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Original vs. Reproduction WWII Stars


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The poor quality of the pearls in the crown and the dimpled appearance of the back with blobs at end of each point I would suggest a caste copy.

John

Hi everyone!! :D

How can you tell the difference between an original WWII Star, and a copy/fake/reproduction?

Thanks!

Jason

Here is my Burma Star......

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The poor quality of the pearls in the crown and the dimpled appearance of the back with blobs at end of each point I would suggest a caste copy.

This one sold to me as an original, by a reputable dealer. The medal appears to have been dropped and banged around as there are several dings and the ends have been dented, hence the "blobs" at the end of the points. The back is scratched up giving it the rough appearance to the reverse.

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I would expect better quality than the ones posted even though it is difficult to state that they are not originals. Here are mine for comparison together with a close-up of the Aircrew Europe Star deemed original on the British Medals Forum.

regards

Alex K

Edited by Alex K
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There are various points of difference between known fakes & originals, variations in the pearls in the crown, positioning of lettering etc. There isn't really a general answer to how to spot fake Stars, you have to address each Type of Star individually, comparing say an Air Crew Europe Star with photos & descriptons of known original & known fake. Condition & appearance of the metal isn't a reliable way of telling good from bad, a dealer in London once showed me a box of brand spanking knew fake ACE Stars & then fiddled one of them & a buffer wheel for a matter of seconds & changed its appearance to "genuine".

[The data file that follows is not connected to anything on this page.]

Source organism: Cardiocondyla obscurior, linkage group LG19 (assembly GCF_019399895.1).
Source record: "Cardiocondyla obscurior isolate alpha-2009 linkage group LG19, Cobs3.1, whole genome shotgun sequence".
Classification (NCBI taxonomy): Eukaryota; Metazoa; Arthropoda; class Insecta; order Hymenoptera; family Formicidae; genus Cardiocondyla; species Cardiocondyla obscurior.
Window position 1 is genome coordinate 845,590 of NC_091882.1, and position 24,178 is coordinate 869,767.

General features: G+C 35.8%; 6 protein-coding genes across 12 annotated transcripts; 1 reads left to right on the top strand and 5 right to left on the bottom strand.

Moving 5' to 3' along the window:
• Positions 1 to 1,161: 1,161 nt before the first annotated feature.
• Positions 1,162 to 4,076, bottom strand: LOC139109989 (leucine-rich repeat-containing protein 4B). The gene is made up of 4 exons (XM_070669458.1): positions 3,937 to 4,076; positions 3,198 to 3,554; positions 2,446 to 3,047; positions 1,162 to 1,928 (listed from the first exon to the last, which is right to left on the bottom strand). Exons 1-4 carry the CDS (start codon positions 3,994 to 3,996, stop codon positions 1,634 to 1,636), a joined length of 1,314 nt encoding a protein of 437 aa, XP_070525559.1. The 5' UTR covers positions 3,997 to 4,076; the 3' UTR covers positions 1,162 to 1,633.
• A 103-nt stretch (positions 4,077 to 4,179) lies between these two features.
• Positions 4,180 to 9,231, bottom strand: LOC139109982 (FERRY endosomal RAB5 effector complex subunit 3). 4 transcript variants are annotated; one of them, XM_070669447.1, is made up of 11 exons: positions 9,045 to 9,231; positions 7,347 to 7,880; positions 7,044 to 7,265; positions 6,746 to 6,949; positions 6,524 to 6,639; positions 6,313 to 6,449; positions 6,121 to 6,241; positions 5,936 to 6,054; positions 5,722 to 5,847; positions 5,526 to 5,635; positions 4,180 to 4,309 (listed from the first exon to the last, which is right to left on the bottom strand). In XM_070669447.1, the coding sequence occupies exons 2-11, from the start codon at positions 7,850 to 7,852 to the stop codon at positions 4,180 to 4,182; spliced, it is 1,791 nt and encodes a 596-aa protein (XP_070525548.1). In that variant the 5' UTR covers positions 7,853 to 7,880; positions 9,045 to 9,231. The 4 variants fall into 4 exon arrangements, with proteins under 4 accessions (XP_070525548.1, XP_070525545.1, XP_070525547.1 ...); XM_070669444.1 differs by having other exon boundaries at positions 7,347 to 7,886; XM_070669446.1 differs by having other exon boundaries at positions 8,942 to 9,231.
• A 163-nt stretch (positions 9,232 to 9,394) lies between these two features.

Suspension rings - at various times I've read peoples opinions on when the construction of the rings changed, copper coloured brazing, silver solder, left "open", copper coloured because produced at the Calcutta Mint, left open because authorities have bought up modern repros / fakes to dispense as reissues. I can't remember much about this subject but others (Ed?) will know.

Check out various websites that deal with fakes, tho' I'd be a bit wary of the ebay one on principal. I print these out & tuck them away in folders for my own reference.

Here are a few that a search on "fake air crew europe star" turn up:

http://www.northeastmedals.co.uk/britishgu...tarcopyfake.htm

http://www.lancs.ac.uk/staff/hartleyi/acediscussion.htm

http://www.lancs.ac.uk/staff/hartleyi/bobclasp.htm

http://reviews.ebay.com/BRITISH-WW2-STARS-...000000001508514

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I saw a series of fake Africa stars last weekend. They were all uniformly shiny and brighter than one would expect-and the stars were thinner and lighter than the originals.

Fake ACEs were around in the mid 1970s and people had fiddled with the bars on stars in the 1960s.

Here is a "good copy" ACE star from a British manufacturer made in the early 1990s:

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I have never been able to gain access to the Calcutta Mint records (they are quite uncooperative, but they are a working office and not an archive), but I do know that the full range of WWII stars and medals were struck at the mint. As late as the 1980s, they were still stocked in the medal office in New Delhi. The easiest way to tell them from British (or, for that matter, Pakistani) awards is that most of the medals to Indians were named. I have never been one for microscopic issues of numismatic detail. Some Western collectors, however, have noted design differences in these Calcutta-made medals (though they seem blissfully unaware of the naming) and some have dismissed them as fakes (as they have with the 1914 and 1914-15 Stars made and named in Calcutta). For those of us who avidly collect them, this is fine, as it keeps prices down (though some dealers have taken up the "duty" of destroying these "fakes" = historical homicide).